Internet on a boat

Internet on a boat

Internet on any boat can be tricky but with some guidance you will get good broadband even in very poor areas. Again the secret is having good kit that will allow you to get the most from your boats network. You first of all need to look at what you want to do as far as the internet. You have to ask yourself a few questions like…

1) Do i need multiple devices to connect?

2) Do i want to stream video?

3) Do i want to play music?

4) Do i want to connect my devices like Televisions to other devices like a NAS (network attached storage)?

5) Do i want DNLA capable connections?

6) Do i want to work from my boat?

7) Do i move about the system or not.

Some of the resolutions will involve a degree of networking knowledge, but with today’s WiFi is fairly straight forward. However if you want fast connections within your boat then you must consider network cabling (RJ45) to connect up your devices such as DVDs, TV’s NAS devices and the like.

Using a network cable makes the transmission of data signals very reliable, fast and secure.

OPTION (1) the full monty


However you need some kit to make all of this work. That kit is a router, but not just any old router, you need a router that is capable of taking a Mobile Sim card to connect to your supplier, plus three RJ45 sockets to connect your network cables too, plus  WiFi hot spot capability.

There are not that maTeltonika RUT950 Dual-Sim LTE Routerny good routers about that will suit a Narrow boat environment. The router should have a 12v feed for continuous use. You do not want to have an inverter running all the time to make 230 v ac, then have in reduced back to DC.  You need to have one that is good at receiving good signals and broadcasting good secure signals.

I found this one and have been using it with great effect and has loads of great features, it is the Teltonika RUT950 Dual-Sim LTE Router it is an extremely reliable and secure LTE router designed for the professional and industrial market. It is a high performance unit for cellular communication to remote sites, boats and more. The unit has DUAL sim support if required but can be used just with a single sim. It has LTE support allowing you to  enjoy the freedom of an LTE internet connection on your boat where ever you are.

Wireless network
It has built-in WiFi connectivity  which has latest full security protocols. This allows you to secure your system but allow multiple device connections. You can even secure your devices by mac address numbers to the device as only allowing those devices. This unit does have may more features which it can handle, however will not be required on a boat.


As you can see buy the picture above, the Teltonika unit has four aerials, two for WiFi and two for LTE. The LTE aerials have SMA connectors so can be removed and wired up to an external aerial.

I have done this and found a great mushroom type designed aerial called a Fullband / Wideband Panel Mount MiMo antenna.
This ideally suited for mounting on top of a narrow boat and will not tangle in any of your ropes. It has a very robust and heavy duty design, combined with excellent radio performance making it suitable for 2G, 3G and 4G cellular devices as it covers the full 2G/3G/4G network frequencies.  So is ideal for use with the Teltonika RUT950 Dual-Sim LTE Router.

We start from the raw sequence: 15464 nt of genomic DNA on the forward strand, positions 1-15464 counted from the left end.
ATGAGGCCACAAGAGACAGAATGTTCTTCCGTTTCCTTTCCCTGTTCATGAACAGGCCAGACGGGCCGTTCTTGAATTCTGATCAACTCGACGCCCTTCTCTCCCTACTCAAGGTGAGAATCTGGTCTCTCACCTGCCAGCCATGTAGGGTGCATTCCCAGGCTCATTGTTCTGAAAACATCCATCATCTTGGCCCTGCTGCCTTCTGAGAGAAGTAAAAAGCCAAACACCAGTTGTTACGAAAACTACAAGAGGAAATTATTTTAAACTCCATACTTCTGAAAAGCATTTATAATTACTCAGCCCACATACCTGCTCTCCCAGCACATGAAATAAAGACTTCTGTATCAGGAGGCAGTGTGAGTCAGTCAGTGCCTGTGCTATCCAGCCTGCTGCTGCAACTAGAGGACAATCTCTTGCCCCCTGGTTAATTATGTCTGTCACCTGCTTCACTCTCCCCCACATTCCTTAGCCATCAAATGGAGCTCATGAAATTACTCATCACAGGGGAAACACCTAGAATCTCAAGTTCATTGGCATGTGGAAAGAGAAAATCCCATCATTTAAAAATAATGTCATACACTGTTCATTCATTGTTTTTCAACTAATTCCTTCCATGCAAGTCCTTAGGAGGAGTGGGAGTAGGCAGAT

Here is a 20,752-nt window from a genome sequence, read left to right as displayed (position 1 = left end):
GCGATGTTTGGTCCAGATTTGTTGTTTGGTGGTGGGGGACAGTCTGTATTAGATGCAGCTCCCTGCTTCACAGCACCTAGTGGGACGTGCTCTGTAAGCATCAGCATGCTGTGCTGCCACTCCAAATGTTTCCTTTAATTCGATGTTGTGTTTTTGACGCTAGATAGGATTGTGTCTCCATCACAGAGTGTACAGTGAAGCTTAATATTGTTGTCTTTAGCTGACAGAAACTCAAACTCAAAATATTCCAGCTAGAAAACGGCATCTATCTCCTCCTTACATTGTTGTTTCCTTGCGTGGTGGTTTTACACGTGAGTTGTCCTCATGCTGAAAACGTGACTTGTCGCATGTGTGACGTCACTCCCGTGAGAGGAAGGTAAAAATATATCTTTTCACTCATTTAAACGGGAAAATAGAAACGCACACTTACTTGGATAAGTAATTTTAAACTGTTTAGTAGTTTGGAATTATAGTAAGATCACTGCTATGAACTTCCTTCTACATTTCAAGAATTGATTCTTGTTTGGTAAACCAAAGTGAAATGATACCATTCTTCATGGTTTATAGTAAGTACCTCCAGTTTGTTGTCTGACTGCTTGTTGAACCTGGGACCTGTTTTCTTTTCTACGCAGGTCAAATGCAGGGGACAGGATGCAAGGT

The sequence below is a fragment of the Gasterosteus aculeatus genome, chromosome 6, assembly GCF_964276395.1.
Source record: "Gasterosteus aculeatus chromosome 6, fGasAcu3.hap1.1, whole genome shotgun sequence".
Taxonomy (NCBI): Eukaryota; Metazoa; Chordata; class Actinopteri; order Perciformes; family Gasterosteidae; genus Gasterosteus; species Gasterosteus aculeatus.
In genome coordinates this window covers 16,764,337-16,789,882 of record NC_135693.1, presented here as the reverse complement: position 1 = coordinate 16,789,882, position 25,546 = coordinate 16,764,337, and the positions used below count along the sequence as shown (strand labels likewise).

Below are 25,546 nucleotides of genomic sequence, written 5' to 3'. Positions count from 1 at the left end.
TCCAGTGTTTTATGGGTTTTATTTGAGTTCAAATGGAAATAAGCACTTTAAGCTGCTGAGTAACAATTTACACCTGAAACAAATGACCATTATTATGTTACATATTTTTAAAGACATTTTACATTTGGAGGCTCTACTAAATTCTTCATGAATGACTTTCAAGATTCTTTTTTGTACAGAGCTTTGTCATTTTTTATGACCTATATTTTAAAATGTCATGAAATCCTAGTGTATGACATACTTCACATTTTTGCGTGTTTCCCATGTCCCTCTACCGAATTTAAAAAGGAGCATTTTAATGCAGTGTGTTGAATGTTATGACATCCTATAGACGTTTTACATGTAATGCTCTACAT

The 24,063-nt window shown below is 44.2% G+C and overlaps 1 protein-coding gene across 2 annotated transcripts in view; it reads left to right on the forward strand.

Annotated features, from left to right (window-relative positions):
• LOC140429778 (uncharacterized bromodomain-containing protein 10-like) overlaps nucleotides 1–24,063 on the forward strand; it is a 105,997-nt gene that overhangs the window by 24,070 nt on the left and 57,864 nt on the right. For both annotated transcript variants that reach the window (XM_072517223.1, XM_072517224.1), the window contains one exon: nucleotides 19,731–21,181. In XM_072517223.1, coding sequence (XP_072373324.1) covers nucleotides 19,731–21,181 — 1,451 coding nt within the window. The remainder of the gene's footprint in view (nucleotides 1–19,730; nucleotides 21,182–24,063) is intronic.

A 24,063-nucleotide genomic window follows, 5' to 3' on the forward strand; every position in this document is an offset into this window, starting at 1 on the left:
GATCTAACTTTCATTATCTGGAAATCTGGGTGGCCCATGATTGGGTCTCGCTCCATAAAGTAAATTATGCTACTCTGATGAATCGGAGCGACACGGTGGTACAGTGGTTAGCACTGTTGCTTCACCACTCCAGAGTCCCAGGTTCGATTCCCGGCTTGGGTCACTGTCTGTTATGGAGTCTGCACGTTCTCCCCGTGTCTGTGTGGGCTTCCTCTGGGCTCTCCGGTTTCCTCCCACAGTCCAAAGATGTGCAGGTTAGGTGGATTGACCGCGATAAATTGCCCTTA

I have been all over the system with this configuration and it works very well.


Well as i said from the beginning having good kit is the key.
The router can be obtained online for around £160 and the aerial for around £50.00


The Teltonika RUT950 has a great feature in that it has a DC voltage regulator and can take power from a range of between 9 – 30 VDC so will easily go onto a narrow boat with either 12VDC or 24DC

OPTION (2) WiFi Hotspots

shakespeare-wifi-2-webwhip-long-range-wi-fi-receiverIf you live in a marina and do not wish to move, then you can connect to the local Wifi. This sometimes can be free with your berthing fees, or an added extra as it is in most places. The down side is that if you move, as boats do from time to time, you will need to find another Wifi hot spot to connect too. You will then need to obtain the new login details etc, and in most cases buy into the Wifi system for a short time. The main problem when moving is finding a reliable WiFi source. On the cut these are not very easily obtained especially if you are out in the wilds.

I found this unit at about £230 which is a Shakespeare WiFi-2 WebWhip Long-Range Wi-Fi Extender / Bridge Ethernet Converter it increases the coverage of marina WiFi hotspots by up to 7 miles using this fully integrated WiFi extender (antenna, radio and router), for internet reception on your boat. There are cheaper versions out there which are just WiFi only so take a look around. Some companies do advertise these items in the boat magazines.

Access to the internet can be directly through LAN (RTE) via a router or wirelessly, by connecting WebWhip to any standard Wi-Fi router via Wifi.  You can manage the unit as you do the router above by web access via a web browser.

It is also IPX5 waterproof.  However the 7 mile range extension is subject to line of sight, so will be reduced near buildings, hills, valleys, cuttings and trees.


The costs of RTE are dependent on your data supplier. I use EE with a plan that costs £90 per month that includes many features but also has two sim cards (one for my router and one for my phone) they then share the data plan. However 3 have just launched an unlimited plan, but i am at this time unsure of the cost for shared sims.

WiFi if not free with you mooring fee ranges between £50 and £80 per month. However if you go away then you may need to buy into a local WiFi hot spot.